Background Injury prevention, or the lack thereof, is influenced by a variety of elements in any team context. With the rising number of injuries in women’s football and the scarcity of human resources in Sub-Saharan Africa, it’s critical to investigate how standardized injury prevention measures may be implemented.
Objective The goal of the study was to assess injury prevention knowledge, beliefs, and practices among women’s football teams in the University Sports South Africa (USSA) Football League in South Africa’s Gauteng Province.
Design This research design is a cross-sectional survey of injury prevention knowledge, beliefs, and practices.
Setting Women’s football teams in the USSA Football league in South Africa’s Gauteng Province.
Patients (or Participants) All women’s teams in the USSA Football League in Gauteng and their support staff (mostly head coaches, assistant coaches, team managers, and occasional medical personnel) were asked to participate.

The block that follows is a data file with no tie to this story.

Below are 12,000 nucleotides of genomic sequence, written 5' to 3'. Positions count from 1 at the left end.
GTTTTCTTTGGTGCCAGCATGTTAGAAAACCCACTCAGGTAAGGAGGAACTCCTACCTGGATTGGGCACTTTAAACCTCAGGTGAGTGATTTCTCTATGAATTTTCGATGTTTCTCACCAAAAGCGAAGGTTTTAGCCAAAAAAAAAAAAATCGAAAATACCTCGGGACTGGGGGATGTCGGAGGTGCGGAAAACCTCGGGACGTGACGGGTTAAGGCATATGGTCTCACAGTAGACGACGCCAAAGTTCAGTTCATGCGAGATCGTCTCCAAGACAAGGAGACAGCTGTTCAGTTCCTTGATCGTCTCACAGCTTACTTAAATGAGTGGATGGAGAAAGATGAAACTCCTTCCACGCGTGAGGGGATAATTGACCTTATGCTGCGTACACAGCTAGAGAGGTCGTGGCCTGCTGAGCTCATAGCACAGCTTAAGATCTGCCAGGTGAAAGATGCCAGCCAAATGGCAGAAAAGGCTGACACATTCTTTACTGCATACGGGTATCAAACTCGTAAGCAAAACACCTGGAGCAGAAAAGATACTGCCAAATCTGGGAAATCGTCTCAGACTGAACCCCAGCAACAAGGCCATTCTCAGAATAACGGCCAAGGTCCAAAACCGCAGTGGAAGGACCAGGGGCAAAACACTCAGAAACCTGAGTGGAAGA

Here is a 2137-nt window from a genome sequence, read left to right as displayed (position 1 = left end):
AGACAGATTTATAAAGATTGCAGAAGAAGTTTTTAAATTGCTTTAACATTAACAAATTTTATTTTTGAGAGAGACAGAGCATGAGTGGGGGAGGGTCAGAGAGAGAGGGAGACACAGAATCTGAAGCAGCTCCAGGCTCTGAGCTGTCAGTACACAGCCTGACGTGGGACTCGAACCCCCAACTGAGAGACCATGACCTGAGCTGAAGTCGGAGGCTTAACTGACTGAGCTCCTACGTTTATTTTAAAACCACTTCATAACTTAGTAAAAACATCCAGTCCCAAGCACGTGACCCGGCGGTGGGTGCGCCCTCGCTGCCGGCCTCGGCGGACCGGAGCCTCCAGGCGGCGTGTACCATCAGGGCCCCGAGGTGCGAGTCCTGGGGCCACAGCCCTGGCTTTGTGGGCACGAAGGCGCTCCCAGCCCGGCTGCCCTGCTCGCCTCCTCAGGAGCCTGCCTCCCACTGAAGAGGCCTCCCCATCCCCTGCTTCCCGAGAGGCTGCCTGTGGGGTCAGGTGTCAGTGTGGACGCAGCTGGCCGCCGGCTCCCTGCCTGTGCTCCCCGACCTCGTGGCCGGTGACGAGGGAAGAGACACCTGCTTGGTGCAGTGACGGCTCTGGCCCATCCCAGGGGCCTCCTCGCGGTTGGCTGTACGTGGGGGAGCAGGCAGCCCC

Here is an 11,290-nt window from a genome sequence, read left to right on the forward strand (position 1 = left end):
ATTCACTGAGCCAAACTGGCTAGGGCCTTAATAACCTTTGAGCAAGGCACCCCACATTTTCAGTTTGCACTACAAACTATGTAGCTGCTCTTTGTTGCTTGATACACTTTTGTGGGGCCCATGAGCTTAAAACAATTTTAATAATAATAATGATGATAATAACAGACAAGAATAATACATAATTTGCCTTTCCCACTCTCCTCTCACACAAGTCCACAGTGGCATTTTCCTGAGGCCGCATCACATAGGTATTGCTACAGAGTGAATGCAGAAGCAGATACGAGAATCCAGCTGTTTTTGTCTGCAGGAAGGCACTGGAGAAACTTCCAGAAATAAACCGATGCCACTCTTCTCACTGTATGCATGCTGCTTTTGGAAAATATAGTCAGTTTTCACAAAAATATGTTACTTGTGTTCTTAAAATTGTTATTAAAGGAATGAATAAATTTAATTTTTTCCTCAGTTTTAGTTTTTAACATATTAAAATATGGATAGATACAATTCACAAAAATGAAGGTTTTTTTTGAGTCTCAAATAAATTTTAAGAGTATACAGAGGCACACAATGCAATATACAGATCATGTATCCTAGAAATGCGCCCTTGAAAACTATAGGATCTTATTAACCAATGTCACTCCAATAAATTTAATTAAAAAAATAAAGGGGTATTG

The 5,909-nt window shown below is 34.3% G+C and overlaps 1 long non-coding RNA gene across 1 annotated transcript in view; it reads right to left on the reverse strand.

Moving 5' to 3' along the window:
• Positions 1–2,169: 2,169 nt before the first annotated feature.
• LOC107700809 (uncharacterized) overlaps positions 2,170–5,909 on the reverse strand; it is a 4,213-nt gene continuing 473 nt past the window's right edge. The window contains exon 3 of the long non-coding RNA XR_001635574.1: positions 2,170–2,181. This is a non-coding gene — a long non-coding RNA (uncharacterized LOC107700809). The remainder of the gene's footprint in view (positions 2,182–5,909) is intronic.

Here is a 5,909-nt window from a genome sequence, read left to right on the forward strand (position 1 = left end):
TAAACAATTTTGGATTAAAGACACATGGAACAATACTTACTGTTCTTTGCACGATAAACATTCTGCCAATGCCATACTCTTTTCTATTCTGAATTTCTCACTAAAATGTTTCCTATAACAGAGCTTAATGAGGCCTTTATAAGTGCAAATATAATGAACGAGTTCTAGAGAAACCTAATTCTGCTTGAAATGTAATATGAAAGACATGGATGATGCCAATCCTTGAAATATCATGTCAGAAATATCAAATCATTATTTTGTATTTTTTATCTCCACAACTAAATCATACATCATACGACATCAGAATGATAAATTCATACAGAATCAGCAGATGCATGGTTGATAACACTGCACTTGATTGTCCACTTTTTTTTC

Interventions (or Assessment of Risk Factors) Not Applicable
Main Outcome Measurements Perceived knowledge, beliefs, and practices.
Results Out of 107 participants, 35.5% (n=38) reported they perceived that they had adequate knowledge about injury prevention. It was also shown that 75.7% (n=81) of the participants were engaged in football injury prevention programmes (IPP)s at the time of the research, with the following injury prevention practices being relevant: warm-ups (95.1%), stretching (90.1%), cool-downs (80.2%) and jogging (81.4%). Only 24.9% of the respondents indicated that they had heard about the FIFA 11+ IPP, while the majority (83.2%) stated that they would be willing to adopt it if they were to gain access to detailed information on the programme.
Conclusions The majority of their football teammates thought their knowledge was insufficient. Most players and coaches believe that IPPs are important, which is an important first step towards developing and implementing injury prevention awareness programmes.
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